Social Security benefits are supposed to replace around 40% of the income you earned while you were working. This means they aren't meant to be your sole source of support in retirement, with most financial experts recommending you'll need to replace 70% to 80% of what you made while you worked. And many seniors end up spending 100% or more of what they were earning prior to leaving work.
Unfortunately, millions of Americans lack pensions or have too little saved to supplement Social Security. Many are over-reliant on their benefit checks, with their quality of life likely suffering as a result.
How much income do retirees get from Social Security?
According to a Vanguard study, Social Security provides 90% or more of income for 35% of retirees, and between 50% and 90% of income for another 29%. Just 36% of retired seniors rely on their benefits to produce less than half of all income.
For those relying on Social Security as their exclusive or primary means of support, it can be very difficult to make ends meet. If you receive the average Social Security benefit (about $1,431 per month), relying on that for 90% of your income could leave you with around $19,000 annually. This is far too little to live on in most parts of the country, especially when you factor in high healthcare costs many seniors face.
Even if Social Security makes up about half your annual income, you'd be left trying to survive on around $34,000 a year. While this is definitely more doable, it can be a challenge considering that the Bureau of Labor Statistics reported mean expenditures for Americans 65 and older were $50,860 in 2018.
What should current and future retirees do?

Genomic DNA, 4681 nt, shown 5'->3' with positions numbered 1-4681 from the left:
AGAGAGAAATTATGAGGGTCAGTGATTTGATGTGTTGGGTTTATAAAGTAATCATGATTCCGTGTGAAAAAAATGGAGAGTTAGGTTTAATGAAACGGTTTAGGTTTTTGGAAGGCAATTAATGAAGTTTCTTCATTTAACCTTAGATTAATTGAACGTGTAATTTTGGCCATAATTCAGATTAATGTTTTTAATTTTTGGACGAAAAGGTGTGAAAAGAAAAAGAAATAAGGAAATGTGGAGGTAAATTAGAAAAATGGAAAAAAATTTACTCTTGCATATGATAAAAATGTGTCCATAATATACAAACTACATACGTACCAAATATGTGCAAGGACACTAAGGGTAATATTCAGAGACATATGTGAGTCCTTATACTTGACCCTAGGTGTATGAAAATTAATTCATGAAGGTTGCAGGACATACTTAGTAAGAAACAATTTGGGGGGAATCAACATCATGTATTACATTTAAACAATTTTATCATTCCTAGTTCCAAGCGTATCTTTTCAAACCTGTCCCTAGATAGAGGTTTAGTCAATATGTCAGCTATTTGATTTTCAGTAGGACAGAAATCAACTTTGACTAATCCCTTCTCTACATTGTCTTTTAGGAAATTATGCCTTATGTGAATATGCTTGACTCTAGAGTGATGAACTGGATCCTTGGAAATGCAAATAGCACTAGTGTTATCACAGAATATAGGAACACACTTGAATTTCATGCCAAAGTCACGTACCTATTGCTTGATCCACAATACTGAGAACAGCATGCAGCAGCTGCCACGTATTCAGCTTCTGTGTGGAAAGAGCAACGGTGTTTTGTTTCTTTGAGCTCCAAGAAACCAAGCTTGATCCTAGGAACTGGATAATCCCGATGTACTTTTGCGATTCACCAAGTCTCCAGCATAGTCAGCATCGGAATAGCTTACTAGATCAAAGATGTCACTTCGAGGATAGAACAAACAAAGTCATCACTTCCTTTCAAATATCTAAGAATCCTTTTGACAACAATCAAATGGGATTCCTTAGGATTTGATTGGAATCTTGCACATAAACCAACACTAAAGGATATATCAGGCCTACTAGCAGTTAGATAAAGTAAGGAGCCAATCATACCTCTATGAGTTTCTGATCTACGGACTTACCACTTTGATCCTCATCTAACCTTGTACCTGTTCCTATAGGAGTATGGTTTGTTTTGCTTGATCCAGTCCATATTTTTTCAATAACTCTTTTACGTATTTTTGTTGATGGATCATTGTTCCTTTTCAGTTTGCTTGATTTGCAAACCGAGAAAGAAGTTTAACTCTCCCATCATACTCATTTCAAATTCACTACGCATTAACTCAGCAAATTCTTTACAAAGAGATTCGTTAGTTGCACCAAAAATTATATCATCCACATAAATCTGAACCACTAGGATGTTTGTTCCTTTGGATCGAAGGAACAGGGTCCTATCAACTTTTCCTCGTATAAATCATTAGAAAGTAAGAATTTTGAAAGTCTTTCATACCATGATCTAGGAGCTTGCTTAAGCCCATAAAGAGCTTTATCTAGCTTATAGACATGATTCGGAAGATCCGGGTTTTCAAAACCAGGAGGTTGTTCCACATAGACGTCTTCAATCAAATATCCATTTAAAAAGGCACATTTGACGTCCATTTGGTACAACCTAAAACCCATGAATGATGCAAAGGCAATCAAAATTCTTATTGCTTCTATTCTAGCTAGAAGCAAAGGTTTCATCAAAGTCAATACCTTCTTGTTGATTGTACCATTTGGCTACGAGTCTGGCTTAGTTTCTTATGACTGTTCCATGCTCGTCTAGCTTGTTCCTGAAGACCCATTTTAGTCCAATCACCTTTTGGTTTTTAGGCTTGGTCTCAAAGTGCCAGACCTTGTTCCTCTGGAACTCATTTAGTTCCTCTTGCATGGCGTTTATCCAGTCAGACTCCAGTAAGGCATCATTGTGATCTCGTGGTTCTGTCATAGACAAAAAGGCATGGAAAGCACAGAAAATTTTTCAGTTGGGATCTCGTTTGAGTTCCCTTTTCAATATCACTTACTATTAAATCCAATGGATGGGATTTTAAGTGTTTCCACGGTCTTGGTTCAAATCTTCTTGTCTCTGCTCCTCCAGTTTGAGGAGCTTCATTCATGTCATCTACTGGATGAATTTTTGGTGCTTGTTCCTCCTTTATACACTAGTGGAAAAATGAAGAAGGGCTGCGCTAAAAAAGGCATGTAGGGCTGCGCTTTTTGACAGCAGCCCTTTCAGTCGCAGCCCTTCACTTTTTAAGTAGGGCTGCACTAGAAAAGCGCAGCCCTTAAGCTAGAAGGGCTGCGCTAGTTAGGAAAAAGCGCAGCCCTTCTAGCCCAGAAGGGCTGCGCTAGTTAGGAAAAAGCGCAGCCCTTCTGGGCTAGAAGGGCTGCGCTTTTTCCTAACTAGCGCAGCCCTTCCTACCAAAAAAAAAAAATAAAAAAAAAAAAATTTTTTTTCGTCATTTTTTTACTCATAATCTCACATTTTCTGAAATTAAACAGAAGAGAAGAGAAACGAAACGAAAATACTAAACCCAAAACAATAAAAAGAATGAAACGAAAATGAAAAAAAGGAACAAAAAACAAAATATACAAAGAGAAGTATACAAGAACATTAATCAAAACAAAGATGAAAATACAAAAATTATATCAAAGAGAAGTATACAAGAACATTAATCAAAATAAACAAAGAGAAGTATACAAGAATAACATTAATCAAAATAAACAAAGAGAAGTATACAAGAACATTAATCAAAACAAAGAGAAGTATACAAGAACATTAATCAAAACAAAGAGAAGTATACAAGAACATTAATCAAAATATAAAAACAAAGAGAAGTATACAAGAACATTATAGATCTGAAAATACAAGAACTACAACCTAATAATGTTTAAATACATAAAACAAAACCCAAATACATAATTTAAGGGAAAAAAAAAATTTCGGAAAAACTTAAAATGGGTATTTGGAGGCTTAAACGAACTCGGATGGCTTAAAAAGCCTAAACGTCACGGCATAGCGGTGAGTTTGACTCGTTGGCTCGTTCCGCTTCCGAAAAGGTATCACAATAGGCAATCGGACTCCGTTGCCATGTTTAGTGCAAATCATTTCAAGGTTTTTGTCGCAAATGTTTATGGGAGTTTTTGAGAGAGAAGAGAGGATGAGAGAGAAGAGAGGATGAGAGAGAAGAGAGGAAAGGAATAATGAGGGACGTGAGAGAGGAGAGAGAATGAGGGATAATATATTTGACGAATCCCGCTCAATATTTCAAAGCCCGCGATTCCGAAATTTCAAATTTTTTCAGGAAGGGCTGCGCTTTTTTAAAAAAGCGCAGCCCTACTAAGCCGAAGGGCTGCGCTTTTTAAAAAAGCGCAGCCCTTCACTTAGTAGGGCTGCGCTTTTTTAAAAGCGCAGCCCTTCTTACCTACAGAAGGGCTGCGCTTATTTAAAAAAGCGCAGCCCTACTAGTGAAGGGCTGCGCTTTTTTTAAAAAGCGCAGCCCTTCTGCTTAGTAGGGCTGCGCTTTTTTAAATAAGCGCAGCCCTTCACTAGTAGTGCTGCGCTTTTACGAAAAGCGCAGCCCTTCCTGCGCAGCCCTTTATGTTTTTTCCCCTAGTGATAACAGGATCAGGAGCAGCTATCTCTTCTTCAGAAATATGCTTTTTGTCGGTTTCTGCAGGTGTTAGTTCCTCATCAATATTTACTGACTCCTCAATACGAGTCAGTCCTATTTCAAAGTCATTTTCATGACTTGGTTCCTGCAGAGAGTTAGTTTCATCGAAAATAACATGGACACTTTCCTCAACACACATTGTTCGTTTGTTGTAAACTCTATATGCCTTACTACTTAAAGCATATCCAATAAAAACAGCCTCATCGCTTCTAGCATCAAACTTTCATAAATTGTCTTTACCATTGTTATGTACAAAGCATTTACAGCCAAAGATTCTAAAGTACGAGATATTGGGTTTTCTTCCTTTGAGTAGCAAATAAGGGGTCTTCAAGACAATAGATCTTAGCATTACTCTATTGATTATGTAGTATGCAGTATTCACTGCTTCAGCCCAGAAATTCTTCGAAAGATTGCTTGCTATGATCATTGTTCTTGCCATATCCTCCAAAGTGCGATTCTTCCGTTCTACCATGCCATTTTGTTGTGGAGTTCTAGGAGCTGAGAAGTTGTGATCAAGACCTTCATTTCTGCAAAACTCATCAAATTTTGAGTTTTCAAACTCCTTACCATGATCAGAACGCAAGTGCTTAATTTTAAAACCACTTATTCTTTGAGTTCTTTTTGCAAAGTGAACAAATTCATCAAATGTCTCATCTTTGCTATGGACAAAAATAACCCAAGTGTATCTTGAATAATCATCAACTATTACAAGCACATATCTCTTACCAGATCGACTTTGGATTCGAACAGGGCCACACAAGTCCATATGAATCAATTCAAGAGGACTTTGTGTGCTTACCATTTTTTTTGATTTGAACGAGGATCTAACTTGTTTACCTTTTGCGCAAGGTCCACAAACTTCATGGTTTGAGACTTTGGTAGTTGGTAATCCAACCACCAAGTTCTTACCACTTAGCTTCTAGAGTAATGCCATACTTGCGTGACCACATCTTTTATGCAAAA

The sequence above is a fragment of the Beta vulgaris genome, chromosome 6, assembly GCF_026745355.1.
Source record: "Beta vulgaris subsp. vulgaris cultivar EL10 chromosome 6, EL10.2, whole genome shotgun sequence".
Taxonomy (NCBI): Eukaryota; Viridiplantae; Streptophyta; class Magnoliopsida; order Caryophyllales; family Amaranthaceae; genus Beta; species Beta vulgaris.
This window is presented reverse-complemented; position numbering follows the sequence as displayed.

You don't want to end up struggling to survive because you have too little income outside of Social Security. To make sure this doesn't happen to you, contribute as much as possible (ideally around 15% of your income) to retirement savings throughout your working life.
If you're very close to retirement age, you may want to work longer, so you can save more and increase your monthly Social Security checks. While you can start receiving your benefits as early as age 62, benefits increase each year you wait up until 70. If you're going to depend on Social Security to make up a big portion of your income, you want to get the largest monthly checks possible.
And if you're already retired and rely on Social Security, look into downsizing your home and moving to an area with a lower cost of living as soon as you can so your money will go as far as possible. Doing this early allows you to withdraw less from any savings accounts that you do have so your money is more likely to last. Moving to a cheaper area can also allow you to enjoy a better quality of life on the benefits Social Security provides.
Your goal should be to join the minority of Americans who depend on Social Security for less than half their income as retirees. If your benefits are just a small portion of the funds you have to live on, you'll be able to enjoy your life more without worrying about how to stretch your checks.